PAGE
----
Sara Hussein, AFP
Last updated: 5 June, 2011

Israel says 10 dead on Golan, Syria ‘exaggerated’ toll

The Israeli army said on Monday that 10 people had been killed during Sunday’s “Naksa Day” protests along the Syrian ceasefire line, describing Damascus’s toll of 23 as “exaggerated.”

Israeli leaders accused Syrian President Bashar al-Assad of encouraging the unrest to divert attention from his crackdown on domestic protests, while Damascus accused Israel of “flagrant aggression.”

The United States said it was “deeply troubled” by the violence on the Golan and condemned Syria.

“We condemn what appears to be an effort by the Syrian government to incite events and draw attention away from its own internal issues,” said State Department spokesman Mark Toner said.

“Israel, like any sovereign nation, has a right to defend itself.”

EU foreign policy chief Catherine Ashton urged a “measured and proportionate response” from Israel and called on Syria to refrain from “provocative actions” following the Golan violence.

Troops in the Golan Heights remained on high alert after Sunday’s bloodshed which Syrian state television said killed 23 people and wounded 350 when Israeli troops shot at protesters marking the anniversary of the 1967 Six Day War.

Israel’s military said it counted 10 protesters dead — none of whom was killed by Israeli fire.

“We are aware that around 10 of the casualties that the Syrians reported yesterday were killed by the fact that they used Molotov cocktails in the Quneitra area that hit some Syrian landmines,” Lieutenant Colonel Avital Leibovitz told AFP.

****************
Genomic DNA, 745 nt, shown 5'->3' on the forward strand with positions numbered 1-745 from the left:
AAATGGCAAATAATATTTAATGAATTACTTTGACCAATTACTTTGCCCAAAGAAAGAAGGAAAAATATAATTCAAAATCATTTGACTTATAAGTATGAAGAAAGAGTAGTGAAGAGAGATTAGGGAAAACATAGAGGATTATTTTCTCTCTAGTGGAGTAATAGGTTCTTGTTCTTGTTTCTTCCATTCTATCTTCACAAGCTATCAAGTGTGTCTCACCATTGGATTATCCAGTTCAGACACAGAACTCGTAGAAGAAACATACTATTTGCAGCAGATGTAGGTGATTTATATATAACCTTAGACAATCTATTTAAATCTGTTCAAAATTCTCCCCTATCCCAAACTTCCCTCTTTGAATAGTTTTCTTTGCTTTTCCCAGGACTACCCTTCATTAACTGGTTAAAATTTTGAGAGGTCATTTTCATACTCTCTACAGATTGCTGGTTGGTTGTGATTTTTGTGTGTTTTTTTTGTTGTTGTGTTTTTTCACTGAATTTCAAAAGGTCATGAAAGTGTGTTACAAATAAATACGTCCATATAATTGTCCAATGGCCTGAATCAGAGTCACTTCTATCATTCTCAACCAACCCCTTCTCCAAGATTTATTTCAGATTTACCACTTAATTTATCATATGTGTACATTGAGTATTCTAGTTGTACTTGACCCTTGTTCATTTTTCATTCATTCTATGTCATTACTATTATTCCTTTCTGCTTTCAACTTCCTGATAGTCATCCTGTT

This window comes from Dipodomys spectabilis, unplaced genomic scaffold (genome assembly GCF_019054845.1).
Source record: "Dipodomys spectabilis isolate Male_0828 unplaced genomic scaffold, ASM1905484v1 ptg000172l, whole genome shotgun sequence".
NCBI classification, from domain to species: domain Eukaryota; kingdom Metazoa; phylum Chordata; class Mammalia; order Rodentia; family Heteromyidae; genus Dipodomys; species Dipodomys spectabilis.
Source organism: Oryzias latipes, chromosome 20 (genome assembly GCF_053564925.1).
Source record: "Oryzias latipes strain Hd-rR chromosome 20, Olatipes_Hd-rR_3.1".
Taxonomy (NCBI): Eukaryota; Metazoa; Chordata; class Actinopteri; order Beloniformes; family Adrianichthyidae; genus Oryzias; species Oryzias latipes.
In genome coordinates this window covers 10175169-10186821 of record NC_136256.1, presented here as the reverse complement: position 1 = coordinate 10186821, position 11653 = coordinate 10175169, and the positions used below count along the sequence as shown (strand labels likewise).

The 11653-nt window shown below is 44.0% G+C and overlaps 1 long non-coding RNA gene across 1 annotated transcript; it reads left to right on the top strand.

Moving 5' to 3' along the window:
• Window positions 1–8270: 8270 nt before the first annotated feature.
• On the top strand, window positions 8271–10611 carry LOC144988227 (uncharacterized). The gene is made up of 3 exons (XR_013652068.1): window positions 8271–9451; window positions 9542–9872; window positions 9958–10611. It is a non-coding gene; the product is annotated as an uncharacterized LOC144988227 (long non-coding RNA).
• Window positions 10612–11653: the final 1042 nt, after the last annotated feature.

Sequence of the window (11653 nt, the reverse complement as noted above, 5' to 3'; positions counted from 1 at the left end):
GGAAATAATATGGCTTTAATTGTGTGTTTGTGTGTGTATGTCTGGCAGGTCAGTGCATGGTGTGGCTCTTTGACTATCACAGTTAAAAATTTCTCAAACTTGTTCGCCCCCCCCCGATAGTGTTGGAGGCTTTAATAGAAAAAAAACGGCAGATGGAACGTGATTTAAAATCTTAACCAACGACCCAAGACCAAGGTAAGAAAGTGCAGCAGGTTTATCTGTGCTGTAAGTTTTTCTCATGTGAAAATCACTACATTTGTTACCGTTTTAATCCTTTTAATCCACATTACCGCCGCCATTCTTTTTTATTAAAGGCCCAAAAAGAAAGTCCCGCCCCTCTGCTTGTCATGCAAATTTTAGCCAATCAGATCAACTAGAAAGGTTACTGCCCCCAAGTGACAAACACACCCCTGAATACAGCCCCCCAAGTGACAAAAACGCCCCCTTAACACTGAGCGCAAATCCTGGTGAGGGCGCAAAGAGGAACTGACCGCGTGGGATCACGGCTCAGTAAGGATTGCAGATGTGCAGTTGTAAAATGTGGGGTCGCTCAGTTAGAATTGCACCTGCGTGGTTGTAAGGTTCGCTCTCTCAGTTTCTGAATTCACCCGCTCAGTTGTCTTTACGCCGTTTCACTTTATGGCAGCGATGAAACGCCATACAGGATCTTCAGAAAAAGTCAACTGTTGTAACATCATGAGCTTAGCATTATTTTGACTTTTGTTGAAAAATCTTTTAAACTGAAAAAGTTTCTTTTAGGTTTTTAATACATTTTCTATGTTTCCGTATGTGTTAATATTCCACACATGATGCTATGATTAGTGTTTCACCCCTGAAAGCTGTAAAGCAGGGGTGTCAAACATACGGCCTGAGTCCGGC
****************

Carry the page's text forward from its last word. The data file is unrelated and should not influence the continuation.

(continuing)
“I think there is solid ground to believe that (the Syrian figures) are exaggerated,” she said. “A big number of them died as a result of their own deeds.”

Israeli Prime Minister Benjamin Netanyahu said troops used live fire as a last resort.

“We used many varied non-lethal means and the firing was a last resort after all other options had been used,” the premier told reporters in parliament.

Netanyahu and Defence Minister Ehud Barak accused Assad of trying to divert attention from his domestic problems.

“Perhaps it is an attempt to divert international attention from the wholesale killing of civilians being carried out in the cities of Syria,” Netanyahu said.

“We have no choice, we have to defend our border and Assad, in my opinion will fall in the end,” said Barak.

Syria accused Israel of shooting civilians.

“Syria strongly denounces the flagrant attack yesterday on unarmed civilians, Syrian and Palestinians, along the demarcation line in the occupied Golan,” a foreign ministry statement said.

“The aggression resulted in a large number of dead and wounded… and unmasks the reality of the state terrorism practised by Israel.”

Scene: In Golan, mixed feelings on armistice line protests

Sunday’s confrontation erupted as hundreds of protesters from Syria marched towards two points along the ceasefire line — Quneitra in no-man’s land, and Majdal Shams, the Druze town on the Israeli-occupied side of the plateau.

As they began cutting through a line of barbed wire, troops urged them to stop in Arabic and fired tear gas, then warning shots after which they took aim at the lower body, the military said.

The protests coincided with the 44th anniversary of Israel’s seizure of the Golan, the West Bank and the Gaza Strip in 1967 Middle East War in an event known in Arabic as the “Naksa” or “setback.”

Three weeks earlier, thousands of protesters in Lebanon, Syria and Gaza tried to force their way across the borders in a mass show of mourning over the 1948 creation of the Jewish state, known as the “Nakba” or “catastrophe.”

At that time, hundreds forced their way onto the Israeli-controlled Golan prompting troops to open fire killing four, while a similar yet unsuccessful attempt along the Lebanon border left six dead.

Although nobody succeeded in crossing the frontier on Sunday, they ran down a hill into no-man’s land on the Syrian side to a ditch filled with barbed wire which had been dug by the Israelis last week, but they were not able to cross it.